News Release 2007-114 | October 23, 2007

Comptroller Dugan Tells Conference of Basel II Capital Accord Forward Progress

NEW ORLEANS, La.—Comptroller of the Currency John C. Dugan said today Federal bank regulators are nearing completion of the supervisory and regulatory framework for Basel II in the United States, with tangible progress to report as it relates to both rulemaking efforts regarding Pillar 1—minimum capital requirements and Pillar 2—supervisory review of capital adequacy at individual firms. Equally important, Mr. Dugan indicated that the banks and agencies are moving into a new stage in the Basel process – a stage that focuses on institution-specific implementation efforts and the supervisory scrutiny of those actions.

"I am delighted to say that my overall Basel II message can be summarized in two words: 'forward progress'," said Mr. Dugan in a speech today to the 2007 RMA Annual Risk Management Conference in New Orleans, Louisiana.

Mr. Dugan said that on July 20, the banking agencies announced their agreement on a final U.S. regulation on the advanced approaches and reiterated the intent to preserve unique U.S. safeguards that are critical for safety and soundness. The final rule will retain the proposal's more stringent transitional floor periods and the Prompt Corrective Action Regime of existing law, including leverage ratio requirements, and the agencies will undertake a study during the transition period to assess whether the U.S. Basel framework is working as intended, he said.

"The stringent transition safeguards will allow the agencies to analyze the implementation of Internal Ratings Based Approach and Advanced Measurement Approach systems in a fully supervised environment where sharp regulatory capital declines are not permitted," Comptroller Dugan said. "That, in turn, will enable supervisors to determine whether the fully implemented regime results in capital charges that accurately reflect differences within and among banks, which is, of course, the fundamental objective of Basel II."

Mr. Dugan said that agencies have worked very hard to translate the agreement in concept on the advanced approaches into the actual text of a final rule which will become publicly available in early November.

The agencies are also drafting a proposed rule that would provide all non-core banks with the option to adopt a standardized approach under the Basel II Framework and would replace the "Basel 1A" proposed rule that was issued last year, he said.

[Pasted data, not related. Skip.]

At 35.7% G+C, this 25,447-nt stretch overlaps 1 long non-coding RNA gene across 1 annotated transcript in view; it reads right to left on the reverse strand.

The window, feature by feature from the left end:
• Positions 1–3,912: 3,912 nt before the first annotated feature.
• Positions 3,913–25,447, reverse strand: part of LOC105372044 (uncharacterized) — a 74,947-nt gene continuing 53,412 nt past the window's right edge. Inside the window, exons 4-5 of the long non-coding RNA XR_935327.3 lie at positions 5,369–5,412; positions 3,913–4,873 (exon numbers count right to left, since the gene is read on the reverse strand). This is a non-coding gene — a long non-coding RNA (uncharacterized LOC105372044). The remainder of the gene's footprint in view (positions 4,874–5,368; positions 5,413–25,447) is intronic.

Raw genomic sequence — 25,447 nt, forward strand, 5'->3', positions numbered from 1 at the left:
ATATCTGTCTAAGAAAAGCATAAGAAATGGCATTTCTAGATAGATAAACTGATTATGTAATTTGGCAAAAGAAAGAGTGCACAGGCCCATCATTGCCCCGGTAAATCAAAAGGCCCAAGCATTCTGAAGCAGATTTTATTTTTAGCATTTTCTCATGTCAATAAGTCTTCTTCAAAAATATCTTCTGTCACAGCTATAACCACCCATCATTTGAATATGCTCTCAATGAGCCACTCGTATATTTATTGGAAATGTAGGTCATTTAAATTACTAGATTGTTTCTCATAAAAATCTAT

"We expect this proposed standardized option to be published in the next several months, with the final rule issued before the advanced approaches become operational for the first year of the transition period," Mr. Dugan said.

Mr. Dugan also discussed U.S. efforts to implement Pillar 2 of the Basel II Framework – the supervisory review of capital adequacy. Pillars 1 and 2 of the Basel Framework were designed to be complementary, Mr. Dugan said.

"One way to think about the basic difference between these two pillars is this: Pillar 1 is about minimum regulatory capital requirements, based on stylized measures of some of the most important risks banks face, while Pillar 2 addresses whether actual capital held by a particular bank is adequate for all of its material risks, regardless of how they are addressed under Pillar 1," Comptroller Dugan said.

The ultimate aim of the Pillar 2 process is the comprehensive supervisory assessment of capital adequacy for an individual bank that must include an assessment of risk management processes, controls, risk profile, and existing capital position, he said.

Mr. Dugan said that the comprehensive supervisory assessment also incorporates consideration of a bank's Internal Capital Adequacy Assessment Process and stressed that it is a process, not a model.

For risks that are deemed measurable, a quantitative approach should form the foundation of risk assessment, he said. Less tangible risks, such as reputational and strategic risks, should be taken into account when assessing capital adequacy, but are not readily addressed by existing models.

The Basel process is entering a new stage that focuses on institutional specific efforts and the supervisory scrutiny of those actions, Mr. Dugan said. Before starting the parallel run, each banking organization adopting Basel II should have in place an effective governance program to support its Board-approved implementation plan that identifies necessary resources and actions the bank must take to qualify for the advanced approaches for credit risk and operational risk.

In the assessment of a bank's readiness to move toward qualification for advanced approaches, examiners will also focus on the other major features of a sound Basel II governance program, including the bank's validation process, audit functions, and reporting framework, Mr. Dugan said.

"Qualification for Basel II will not be a single 'big bang' event," Comptroller Dugan said. "We envision the parallel run period will be an iterative supervisory process where IRB and AMA data and risk qualification are assessed through numerous discussions, review, and examination activities.

Mr. Dugan expressed optimism on the new stage in the Basel II process. "While it has been a long time coming, we welcome this forward progress, and look forward to even more of it in the weeks and months to come."

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